An un-payable debt?


Canadians were outraged after news reports revealed that convicted serial killer Karla Homolka had been volunteering at her children’s school in Montreal.

Canadians were outraged after news reports revealed that convicted serial killer Karla Homolka had been volunteering at her children’s school in Montreal. Few are unaware of the woman’s history: in the early 1990’s, she and her former husband Paul Bernardo (also known as the Scarborough Rapist) raped and murdered two schoolgirls and were involved in the rape and death of Homolka’s younger sister.    
The reports also came up in Parliament on May 31 when some politicians were asked to comment on the situation. NDP Leader Tom Mulcair’s statements received the most media attention after he brought up the issue of
“Everybody is going to have to take their own stock of that and make sure, first and
foremost, the security of their kids is taken care of. Beyond that, it really becomes a question of forgiveness. I guess that’s part of this discussion and whether or not someone who’s paid their debt and if you’re ensuring the safety of the kids, beyond our revulsion at the horror of the crime, is there any way for atonement and forgiveness?,” he said.
According to reports, the school admitted to knowing of Homolka’s background, but allowed her to volunteer despite that because she only did so occasionally and was not left alone with children. In Quebec, school boards decide when to conduct background checks on volunteers. In many provinces, including Quebec, it is against the law to discriminate against a person based on a criminal record if the offence is unrelated to the employment. Homolka’s crimes didn’t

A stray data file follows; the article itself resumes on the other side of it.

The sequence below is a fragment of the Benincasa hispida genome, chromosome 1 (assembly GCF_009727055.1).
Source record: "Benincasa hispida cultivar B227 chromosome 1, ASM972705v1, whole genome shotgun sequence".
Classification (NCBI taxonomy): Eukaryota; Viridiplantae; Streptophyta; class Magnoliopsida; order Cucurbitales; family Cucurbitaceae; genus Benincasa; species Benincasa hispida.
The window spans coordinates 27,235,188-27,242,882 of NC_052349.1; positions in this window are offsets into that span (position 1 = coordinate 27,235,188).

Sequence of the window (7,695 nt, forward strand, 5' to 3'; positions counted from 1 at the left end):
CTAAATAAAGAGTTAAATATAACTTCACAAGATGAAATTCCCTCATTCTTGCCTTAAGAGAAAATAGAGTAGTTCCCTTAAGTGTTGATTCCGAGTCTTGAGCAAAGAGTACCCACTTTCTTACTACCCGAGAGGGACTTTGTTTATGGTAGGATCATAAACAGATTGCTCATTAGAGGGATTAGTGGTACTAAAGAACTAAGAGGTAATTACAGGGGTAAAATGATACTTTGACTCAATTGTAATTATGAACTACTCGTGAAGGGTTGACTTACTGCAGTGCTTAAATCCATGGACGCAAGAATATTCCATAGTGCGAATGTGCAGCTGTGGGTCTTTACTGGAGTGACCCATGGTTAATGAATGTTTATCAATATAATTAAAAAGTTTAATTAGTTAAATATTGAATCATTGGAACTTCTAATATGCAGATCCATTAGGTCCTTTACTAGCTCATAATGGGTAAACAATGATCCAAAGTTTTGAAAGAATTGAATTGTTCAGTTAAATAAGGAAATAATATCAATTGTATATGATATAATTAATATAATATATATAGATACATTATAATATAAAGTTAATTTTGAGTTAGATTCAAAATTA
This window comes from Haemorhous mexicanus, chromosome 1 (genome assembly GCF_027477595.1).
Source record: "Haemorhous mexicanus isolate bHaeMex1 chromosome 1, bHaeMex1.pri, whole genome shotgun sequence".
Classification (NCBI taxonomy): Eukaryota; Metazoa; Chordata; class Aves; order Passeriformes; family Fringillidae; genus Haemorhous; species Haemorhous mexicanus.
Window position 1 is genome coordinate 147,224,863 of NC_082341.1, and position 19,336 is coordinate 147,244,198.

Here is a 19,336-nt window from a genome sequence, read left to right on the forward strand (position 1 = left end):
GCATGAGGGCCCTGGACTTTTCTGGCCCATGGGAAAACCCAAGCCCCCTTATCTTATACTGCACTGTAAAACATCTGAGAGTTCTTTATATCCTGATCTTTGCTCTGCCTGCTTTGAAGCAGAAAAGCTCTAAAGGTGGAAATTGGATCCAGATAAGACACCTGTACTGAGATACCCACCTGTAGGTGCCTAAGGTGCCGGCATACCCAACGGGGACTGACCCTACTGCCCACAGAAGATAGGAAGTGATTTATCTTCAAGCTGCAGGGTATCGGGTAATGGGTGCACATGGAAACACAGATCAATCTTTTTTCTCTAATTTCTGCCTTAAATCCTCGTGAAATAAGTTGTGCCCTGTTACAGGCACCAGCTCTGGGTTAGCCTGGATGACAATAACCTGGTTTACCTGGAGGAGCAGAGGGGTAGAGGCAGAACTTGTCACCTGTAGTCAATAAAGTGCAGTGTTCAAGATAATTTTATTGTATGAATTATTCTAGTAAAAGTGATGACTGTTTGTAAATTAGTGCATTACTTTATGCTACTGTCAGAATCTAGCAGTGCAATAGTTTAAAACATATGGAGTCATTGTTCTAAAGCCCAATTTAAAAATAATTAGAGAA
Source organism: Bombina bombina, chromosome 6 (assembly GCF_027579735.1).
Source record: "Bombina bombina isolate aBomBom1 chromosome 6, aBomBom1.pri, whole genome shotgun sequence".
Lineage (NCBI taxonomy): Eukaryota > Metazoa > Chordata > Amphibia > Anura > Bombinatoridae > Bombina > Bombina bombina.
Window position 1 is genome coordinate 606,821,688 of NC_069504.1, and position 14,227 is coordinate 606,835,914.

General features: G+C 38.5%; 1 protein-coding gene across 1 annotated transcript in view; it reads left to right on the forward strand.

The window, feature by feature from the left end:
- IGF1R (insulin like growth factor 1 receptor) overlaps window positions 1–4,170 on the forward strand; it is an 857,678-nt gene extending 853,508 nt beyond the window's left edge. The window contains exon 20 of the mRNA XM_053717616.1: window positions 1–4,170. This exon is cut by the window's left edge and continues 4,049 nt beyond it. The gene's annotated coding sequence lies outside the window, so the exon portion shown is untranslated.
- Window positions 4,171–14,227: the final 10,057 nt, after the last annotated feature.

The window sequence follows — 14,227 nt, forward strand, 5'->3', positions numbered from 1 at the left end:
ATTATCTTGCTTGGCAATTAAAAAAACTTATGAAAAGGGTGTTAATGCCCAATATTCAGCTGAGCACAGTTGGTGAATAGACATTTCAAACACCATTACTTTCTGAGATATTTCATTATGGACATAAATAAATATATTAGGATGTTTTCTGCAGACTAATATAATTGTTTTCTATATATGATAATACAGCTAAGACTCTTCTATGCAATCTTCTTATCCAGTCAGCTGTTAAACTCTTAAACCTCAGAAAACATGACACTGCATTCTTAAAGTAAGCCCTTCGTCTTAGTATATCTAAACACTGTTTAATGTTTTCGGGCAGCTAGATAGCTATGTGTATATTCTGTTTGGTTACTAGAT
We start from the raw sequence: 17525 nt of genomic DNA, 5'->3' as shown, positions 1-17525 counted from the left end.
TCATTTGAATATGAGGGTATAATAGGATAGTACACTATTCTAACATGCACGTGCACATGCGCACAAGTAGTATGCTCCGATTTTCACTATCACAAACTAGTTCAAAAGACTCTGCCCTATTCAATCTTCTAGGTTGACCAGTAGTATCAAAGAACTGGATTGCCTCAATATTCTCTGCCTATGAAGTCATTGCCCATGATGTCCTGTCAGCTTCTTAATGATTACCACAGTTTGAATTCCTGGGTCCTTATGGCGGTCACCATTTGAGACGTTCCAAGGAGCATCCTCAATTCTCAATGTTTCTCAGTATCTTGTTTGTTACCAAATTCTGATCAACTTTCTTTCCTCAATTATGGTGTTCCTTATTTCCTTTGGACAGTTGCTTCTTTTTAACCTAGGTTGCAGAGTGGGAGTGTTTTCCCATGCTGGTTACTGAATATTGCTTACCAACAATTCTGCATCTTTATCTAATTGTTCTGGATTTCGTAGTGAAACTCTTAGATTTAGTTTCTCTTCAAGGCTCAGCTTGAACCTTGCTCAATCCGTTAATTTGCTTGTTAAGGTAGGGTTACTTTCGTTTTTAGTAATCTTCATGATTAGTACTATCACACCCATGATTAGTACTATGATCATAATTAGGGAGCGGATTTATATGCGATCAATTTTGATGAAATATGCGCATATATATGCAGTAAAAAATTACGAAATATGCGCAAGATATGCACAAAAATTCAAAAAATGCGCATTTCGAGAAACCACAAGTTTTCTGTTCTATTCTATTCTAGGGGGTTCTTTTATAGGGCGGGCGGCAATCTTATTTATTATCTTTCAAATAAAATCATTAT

occur in a school setting, but it did involve school-aged girls, so a grey area exists. The school has since changed their policy and banned Homolka from volunteering.
Is it a question of time served? Criminologists have repeatedly stressed how the prison system does not work; it aggravates the causes of crime by leaving prisoners “virtually destitute, on the road back to prison” rather than helping them with employment and social inclusion (“Prison Doesn’t Work, Philosophy Now, June/July 2017). There is no proof that incarceration prevents crime or rehabilitates offenders. 
However, the prison system is well-designed for one thing: isolating convicted dangerous offenders from the public. Bernardo was sentenced to life (25 years) without parole and declared a dangerous offender, meaning he will likely spend the rest of his life behind bars. Claiming she was manipulated and coerced, Homolka took a plea deal to testify against Bernardo and was given a 12 year sentence for manslaughter. Videotapes later revealed she was very much a willing participant. Without this “deal with the devil”, Homolka would likely have been deemed a dangerous offender and received a life sentence as well.
In the end, will there ever be room for forgiveness in this case? Homolka has
consistently denied her equal role in the crimes and has blamed any involvement on her youth, feeling powerless and under Bernardo’s influence, and low self-confidence. Is it possible to forgive someone who denies full accountability for their actions? Are some actions too heinous to excuse? Does the population, and especially the victims’ families, merit a non-expiring hall pass for their continued outrage and stigmatization in this instance?
Morally, are there some debts to society that can never possibly be paid?

Rédacteur / Managing Editor